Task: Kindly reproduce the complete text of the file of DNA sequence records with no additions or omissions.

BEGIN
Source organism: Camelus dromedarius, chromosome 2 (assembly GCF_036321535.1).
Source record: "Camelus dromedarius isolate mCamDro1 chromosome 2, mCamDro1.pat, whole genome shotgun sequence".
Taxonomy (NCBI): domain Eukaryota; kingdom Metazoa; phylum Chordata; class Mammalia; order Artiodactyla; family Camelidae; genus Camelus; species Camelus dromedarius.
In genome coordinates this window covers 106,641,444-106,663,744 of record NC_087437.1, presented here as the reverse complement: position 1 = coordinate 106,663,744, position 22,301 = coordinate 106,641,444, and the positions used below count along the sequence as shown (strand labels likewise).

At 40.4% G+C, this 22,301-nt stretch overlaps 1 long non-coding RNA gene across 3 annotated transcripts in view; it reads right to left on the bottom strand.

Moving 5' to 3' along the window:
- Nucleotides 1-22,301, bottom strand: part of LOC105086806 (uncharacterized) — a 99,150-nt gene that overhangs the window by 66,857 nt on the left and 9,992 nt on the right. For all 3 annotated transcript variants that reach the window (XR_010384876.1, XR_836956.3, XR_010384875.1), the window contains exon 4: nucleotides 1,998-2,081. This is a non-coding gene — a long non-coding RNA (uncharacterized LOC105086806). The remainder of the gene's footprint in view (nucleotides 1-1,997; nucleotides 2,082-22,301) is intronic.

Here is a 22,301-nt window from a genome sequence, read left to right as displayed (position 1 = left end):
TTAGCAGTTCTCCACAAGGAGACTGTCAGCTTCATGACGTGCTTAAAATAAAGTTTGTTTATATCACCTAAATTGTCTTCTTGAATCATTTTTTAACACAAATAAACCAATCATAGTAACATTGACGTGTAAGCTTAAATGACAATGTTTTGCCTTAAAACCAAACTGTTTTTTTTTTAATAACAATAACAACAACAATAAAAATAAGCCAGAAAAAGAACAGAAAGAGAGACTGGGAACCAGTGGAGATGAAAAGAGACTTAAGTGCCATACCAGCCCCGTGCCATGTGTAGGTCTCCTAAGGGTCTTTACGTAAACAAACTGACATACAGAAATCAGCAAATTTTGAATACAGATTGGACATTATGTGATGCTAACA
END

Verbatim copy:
Source organism: Camelus dromedarius, chromosome 2 (assembly GCF_036321535.1).
Source record: "Camelus dromedarius isolate mCamDro1 chromosome 2, mCamDro1.pat, whole genome shotgun sequence".
Taxonomy (NCBI): domain Eukaryota; kingdom Metazoa; phylum Chordata; class Mammalia; order Artiodactyla; family Camelidae; genus Camelus; species Camelus dromedarius.
In genome coordinates this window covers 106,641,444-106,663,744 of record NC_087437.1, presented here as the reverse complement: position 1 = coordinate 106,663,744, position 22,301 = coordinate 106,641,444, and the positions used below count along the sequence as shown (strand labels likewise).

At 40.4% G+C, this 22,301-nt stretch overlaps 1 long non-coding RNA gene across 3 annotated transcripts in view; it reads right to left on the bottom strand.

Moving 5' to 3' along the window:
- Nucleotides 1-22,301, bottom strand: part of LOC105086806 (uncharacterized) — a 99,150-nt gene that overhangs the window by 66,857 nt on the left and 9,992 nt on the right. For all 3 annotated transcript variants that reach the window (XR_010384876.1, XR_836956.3, XR_010384875.1), the window contains exon 4: nucleotides 1,998-2,081. This is a non-coding gene — a long non-coding RNA (uncharacterized LOC105086806). The remainder of the gene's footprint in view (nucleotides 1-1,997; nucleotides 2,082-22,301) is intronic.

Here is a 22,301-nt window from a genome sequence, read left to right as displayed (position 1 = left end):
TTAGCAGTTCTCCACAAGGAGACTGTCAGCTTCATGACGTGCTTAAAATAAAGTTTGTTTATATCACCTAAATTGTCTTCTTGAATCATTTTTTAACACAAATAAACCAATCATAGTAACATTGACGTGTAAGCTTAAATGACAATGTTTTGCCTTAAAACCAAACTGTTTTTTTTTTAATAACAATAACAACAACAATAAAAATAAGCCAGAAAAAGAACAGAAAGAGAGACTGGGAACCAGTGGAGATGAAAAGAGACTTAAGTGCCATACCAGCCCCGTGCCATGTGTAGGTCTCCTAAGGGTCTTTACGTAAACAAACTGACATACAGAAATCAGCAAATTTTGAATACAGATTGGACATTATGTGATGCTAACA